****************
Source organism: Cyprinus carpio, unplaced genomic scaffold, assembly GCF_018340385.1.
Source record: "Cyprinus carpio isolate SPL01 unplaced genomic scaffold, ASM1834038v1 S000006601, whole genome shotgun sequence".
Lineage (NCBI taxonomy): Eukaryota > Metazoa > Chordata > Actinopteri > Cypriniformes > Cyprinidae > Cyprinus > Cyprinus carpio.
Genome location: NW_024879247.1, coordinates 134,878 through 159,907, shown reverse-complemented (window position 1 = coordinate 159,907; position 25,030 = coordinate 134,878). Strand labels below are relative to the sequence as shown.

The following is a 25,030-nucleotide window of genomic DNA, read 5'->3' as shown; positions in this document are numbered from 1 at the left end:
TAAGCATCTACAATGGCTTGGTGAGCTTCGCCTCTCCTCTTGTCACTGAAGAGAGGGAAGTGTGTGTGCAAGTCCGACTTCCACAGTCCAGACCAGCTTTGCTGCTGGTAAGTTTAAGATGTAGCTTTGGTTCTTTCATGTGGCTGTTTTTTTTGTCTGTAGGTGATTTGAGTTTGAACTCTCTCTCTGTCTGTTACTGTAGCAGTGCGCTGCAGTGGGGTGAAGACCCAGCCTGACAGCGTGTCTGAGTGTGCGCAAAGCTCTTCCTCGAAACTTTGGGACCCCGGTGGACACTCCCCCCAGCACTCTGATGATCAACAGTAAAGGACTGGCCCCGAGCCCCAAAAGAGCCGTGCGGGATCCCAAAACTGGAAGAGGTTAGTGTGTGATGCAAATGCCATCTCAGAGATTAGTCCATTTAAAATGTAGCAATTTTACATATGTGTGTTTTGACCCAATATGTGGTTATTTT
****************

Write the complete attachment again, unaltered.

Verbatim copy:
Source organism: Cyprinus carpio, unplaced genomic scaffold, assembly GCF_018340385.1.
Source record: "Cyprinus carpio isolate SPL01 unplaced genomic scaffold, ASM1834038v1 S000006601, whole genome shotgun sequence".
Lineage (NCBI taxonomy): Eukaryota > Metazoa > Chordata > Actinopteri > Cypriniformes > Cyprinidae > Cyprinus > Cyprinus carpio.
Genome location: NW_024879247.1, coordinates 134,878 through 159,907, shown reverse-complemented (window position 1 = coordinate 159,907; position 25,030 = coordinate 134,878). Strand labels below are relative to the sequence as shown.

The following is a 25,030-nucleotide window of genomic DNA, read 5'->3' as shown; positions in this document are numbered from 1 at the left end:
TAAGCATCTACAATGGCTTGGTGAGCTTCGCCTCTCCTCTTGTCACTGAAGAGAGGGAAGTGTGTGTGCAAGTCCGACTTCCACAGTCCAGACCAGCTTTGCTGCTGGTAAGTTTAAGATGTAGCTTTGGTTCTTTCATGTGGCTGTTTTTTTTGTCTGTAGGTGATTTGAGTTTGAACTCTCTCTCTGTCTGTTACTGTAGCAGTGCGCTGCAGTGGGGTGAAGACCCAGCCTGACAGCGTGTCTGAGTGTGCGCAAAGCTCTTCCTCGAAACTTTGGGACCCCGGTGGACACTCCCCCCAGCACTCTGATGATCAACAGTAAAGGACTGGCCCCGAGCCCCAAAAGAGCCGTGCGGGATCCCAAAACTGGAAGAGGTTAGTGTGTGATGCAAATGCCATCTCAGAGATTAGTCCATTTAAAATGTAGCAATTTTACATATGTGTGTTTTGACCCAATATGTGGTTATTTT